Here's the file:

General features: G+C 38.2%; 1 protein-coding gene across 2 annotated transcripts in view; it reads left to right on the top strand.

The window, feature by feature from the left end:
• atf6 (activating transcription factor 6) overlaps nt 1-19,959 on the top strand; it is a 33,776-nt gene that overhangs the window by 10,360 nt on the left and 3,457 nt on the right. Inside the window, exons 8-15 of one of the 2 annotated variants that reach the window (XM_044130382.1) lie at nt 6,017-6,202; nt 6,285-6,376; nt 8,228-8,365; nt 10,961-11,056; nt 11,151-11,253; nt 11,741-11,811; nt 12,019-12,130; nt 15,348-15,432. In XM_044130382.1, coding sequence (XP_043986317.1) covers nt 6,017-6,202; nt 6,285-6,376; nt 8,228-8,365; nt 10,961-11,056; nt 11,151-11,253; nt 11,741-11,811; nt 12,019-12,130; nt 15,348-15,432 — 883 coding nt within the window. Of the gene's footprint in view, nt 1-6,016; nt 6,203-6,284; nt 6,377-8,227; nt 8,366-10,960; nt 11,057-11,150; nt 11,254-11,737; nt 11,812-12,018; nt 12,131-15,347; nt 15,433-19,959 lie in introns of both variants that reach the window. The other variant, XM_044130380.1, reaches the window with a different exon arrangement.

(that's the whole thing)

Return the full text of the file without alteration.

General features: G+C 38.2%; 1 protein-coding gene across 2 annotated transcripts in view; it reads left to right on the top strand.

The window, feature by feature from the left end:
• atf6 (activating transcription factor 6) overlaps nt 1-19,959 on the top strand; it is a 33,776-nt gene that overhangs the window by 10,360 nt on the left and 3,457 nt on the right. Inside the window, exons 8-15 of one of the 2 annotated variants that reach the window (XM_044130382.1) lie at nt 6,017-6,202; nt 6,285-6,376; nt 8,228-8,365; nt 10,961-11,056; nt 11,151-11,253; nt 11,741-11,811; nt 12,019-12,130; nt 15,348-15,432. In XM_044130382.1, coding sequence (XP_043986317.1) covers nt 6,017-6,202; nt 6,285-6,376; nt 8,228-8,365; nt 10,961-11,056; nt 11,151-11,253; nt 11,741-11,811; nt 12,019-12,130; nt 15,348-15,432 — 883 coding nt within the window. Of the gene's footprint in view, nt 1-6,016; nt 6,203-6,284; nt 6,377-8,227; nt 8,366-10,960; nt 11,057-11,150; nt 11,254-11,737; nt 11,812-12,018; nt 12,131-15,347; nt 15,433-19,959 lie in introns of both variants that reach the window. The other variant, XM_044130380.1, reaches the window with a different exon arrangement.